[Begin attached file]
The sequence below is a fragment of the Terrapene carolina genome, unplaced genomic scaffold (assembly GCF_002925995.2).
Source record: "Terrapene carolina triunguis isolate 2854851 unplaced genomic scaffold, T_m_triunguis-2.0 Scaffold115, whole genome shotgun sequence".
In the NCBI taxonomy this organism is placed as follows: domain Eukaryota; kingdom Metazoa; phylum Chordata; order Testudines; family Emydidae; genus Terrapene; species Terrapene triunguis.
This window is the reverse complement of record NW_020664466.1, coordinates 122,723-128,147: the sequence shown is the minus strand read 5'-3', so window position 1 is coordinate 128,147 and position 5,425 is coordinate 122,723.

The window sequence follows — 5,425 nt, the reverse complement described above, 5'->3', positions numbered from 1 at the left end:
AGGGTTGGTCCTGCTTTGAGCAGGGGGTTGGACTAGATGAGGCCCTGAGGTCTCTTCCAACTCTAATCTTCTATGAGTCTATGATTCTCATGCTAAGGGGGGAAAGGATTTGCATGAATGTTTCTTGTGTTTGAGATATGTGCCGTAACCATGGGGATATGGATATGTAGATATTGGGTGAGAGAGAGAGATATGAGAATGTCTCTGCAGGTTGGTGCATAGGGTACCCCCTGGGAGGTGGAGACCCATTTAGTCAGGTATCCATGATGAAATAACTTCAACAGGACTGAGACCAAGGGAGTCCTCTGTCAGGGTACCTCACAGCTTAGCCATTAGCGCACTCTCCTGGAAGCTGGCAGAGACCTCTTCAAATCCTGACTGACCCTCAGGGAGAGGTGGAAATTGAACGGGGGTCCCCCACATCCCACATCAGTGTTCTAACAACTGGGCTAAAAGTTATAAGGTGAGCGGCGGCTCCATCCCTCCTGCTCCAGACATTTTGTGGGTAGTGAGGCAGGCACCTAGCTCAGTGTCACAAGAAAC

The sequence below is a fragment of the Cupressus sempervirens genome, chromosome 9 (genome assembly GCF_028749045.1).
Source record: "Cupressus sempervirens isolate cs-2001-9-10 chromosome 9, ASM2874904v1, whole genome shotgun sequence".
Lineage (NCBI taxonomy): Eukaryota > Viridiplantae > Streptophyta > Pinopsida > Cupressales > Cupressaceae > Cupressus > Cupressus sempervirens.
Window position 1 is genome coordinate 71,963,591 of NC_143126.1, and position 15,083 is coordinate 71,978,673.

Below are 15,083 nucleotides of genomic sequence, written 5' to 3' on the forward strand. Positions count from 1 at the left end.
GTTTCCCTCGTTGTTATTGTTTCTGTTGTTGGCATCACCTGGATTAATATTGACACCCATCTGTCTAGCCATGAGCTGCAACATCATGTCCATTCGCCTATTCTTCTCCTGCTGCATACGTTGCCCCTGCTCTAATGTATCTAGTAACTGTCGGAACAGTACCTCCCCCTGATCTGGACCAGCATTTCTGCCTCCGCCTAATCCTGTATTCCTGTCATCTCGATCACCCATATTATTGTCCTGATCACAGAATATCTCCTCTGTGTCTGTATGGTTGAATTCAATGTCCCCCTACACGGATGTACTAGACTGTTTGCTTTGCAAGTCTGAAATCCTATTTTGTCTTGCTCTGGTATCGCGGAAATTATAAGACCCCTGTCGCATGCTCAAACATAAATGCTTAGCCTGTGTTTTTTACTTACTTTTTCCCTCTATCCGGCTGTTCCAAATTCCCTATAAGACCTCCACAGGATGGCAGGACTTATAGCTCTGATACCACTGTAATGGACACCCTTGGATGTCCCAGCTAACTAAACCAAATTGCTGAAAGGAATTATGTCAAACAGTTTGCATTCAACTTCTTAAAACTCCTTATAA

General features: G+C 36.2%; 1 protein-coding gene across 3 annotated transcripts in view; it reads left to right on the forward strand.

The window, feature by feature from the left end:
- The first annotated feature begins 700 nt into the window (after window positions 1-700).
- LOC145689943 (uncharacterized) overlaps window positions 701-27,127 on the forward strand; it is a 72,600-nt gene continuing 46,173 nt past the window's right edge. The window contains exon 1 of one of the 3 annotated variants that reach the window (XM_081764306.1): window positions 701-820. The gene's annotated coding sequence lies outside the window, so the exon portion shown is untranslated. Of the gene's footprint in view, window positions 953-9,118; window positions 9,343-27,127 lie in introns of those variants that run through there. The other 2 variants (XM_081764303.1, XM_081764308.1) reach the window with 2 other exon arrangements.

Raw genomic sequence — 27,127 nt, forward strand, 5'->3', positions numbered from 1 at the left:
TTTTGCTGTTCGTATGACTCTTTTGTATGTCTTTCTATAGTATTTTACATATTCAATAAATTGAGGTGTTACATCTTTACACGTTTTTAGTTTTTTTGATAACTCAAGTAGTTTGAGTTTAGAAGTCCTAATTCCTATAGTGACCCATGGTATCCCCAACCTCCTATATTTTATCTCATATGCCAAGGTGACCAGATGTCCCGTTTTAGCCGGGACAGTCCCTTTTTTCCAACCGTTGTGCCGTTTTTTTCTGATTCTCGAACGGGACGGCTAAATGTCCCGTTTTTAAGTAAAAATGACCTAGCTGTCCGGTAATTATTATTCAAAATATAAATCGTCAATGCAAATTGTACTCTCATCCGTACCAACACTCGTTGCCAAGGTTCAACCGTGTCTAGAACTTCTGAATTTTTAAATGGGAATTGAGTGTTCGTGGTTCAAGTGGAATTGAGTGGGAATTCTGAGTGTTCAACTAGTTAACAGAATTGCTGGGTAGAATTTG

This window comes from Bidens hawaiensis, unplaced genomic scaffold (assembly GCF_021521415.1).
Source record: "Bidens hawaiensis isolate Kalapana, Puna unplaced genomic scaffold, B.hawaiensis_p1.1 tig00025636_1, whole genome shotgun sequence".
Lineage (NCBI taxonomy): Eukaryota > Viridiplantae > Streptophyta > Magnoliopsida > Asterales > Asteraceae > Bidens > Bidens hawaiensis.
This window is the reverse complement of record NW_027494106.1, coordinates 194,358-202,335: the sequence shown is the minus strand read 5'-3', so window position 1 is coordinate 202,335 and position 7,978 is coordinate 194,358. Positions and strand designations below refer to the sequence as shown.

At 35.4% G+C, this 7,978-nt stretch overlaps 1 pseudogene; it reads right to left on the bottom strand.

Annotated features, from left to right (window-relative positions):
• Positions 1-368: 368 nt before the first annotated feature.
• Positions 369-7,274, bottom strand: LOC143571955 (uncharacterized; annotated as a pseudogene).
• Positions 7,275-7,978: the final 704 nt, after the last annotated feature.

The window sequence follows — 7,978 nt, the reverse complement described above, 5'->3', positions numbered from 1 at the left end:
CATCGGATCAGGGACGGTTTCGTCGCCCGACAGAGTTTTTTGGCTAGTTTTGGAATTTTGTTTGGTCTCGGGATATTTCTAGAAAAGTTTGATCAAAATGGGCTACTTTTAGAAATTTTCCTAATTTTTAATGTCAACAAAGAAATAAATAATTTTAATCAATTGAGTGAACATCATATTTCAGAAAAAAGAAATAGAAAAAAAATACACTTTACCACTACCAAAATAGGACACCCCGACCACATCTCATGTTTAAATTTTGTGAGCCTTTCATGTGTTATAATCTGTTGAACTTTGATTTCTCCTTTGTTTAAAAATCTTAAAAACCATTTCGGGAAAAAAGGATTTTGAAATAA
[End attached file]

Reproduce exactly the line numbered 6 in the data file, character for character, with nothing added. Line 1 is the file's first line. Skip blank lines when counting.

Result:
AGGGTTGGTCCTGCTTTGAGCAGGGGGTTGGACTAGATGAGGCCCTGAGGTCTCTTCCAACTCTAATCTTCTATGAGTCTATGATTCTCATGCTAAGGGGGGAAAGGATTTGCATGAATGTTTCTTGTGTTTGAGATATGTGCCGTAACCATGGGGATATGGATATGTAGATATTGGGTGAGAGAGAGAGATATGAGAATGTCTCTGCAGGTTGGTGCATAGGGTACCCCCTGGGAGGTGGAGACCCATTTAGTCAGGTATCCATGATGAAATAACTTCAACAGGACTGAGACCAAGGGAGTCCTCTGTCAGGGTACCTCACAGCTTAGCCATTAGCGCACTCTCCTGGAAGCTGGCAGAGACCTCTTCAAATCCTGACTGACCCTCAGGGAGAGGTGGAAATTGAACGGGGGTCCCCCACATCCCACATCAGTGTTCTAACAACTGGGCTAAAAGTTATAAGGTGAGCGGCGGCTCCATCCCTCCTGCTCCAGACATTTTGTGGGTAGTGAGGCAGGCACCTAGCTCAGTGTCACAAGAAAC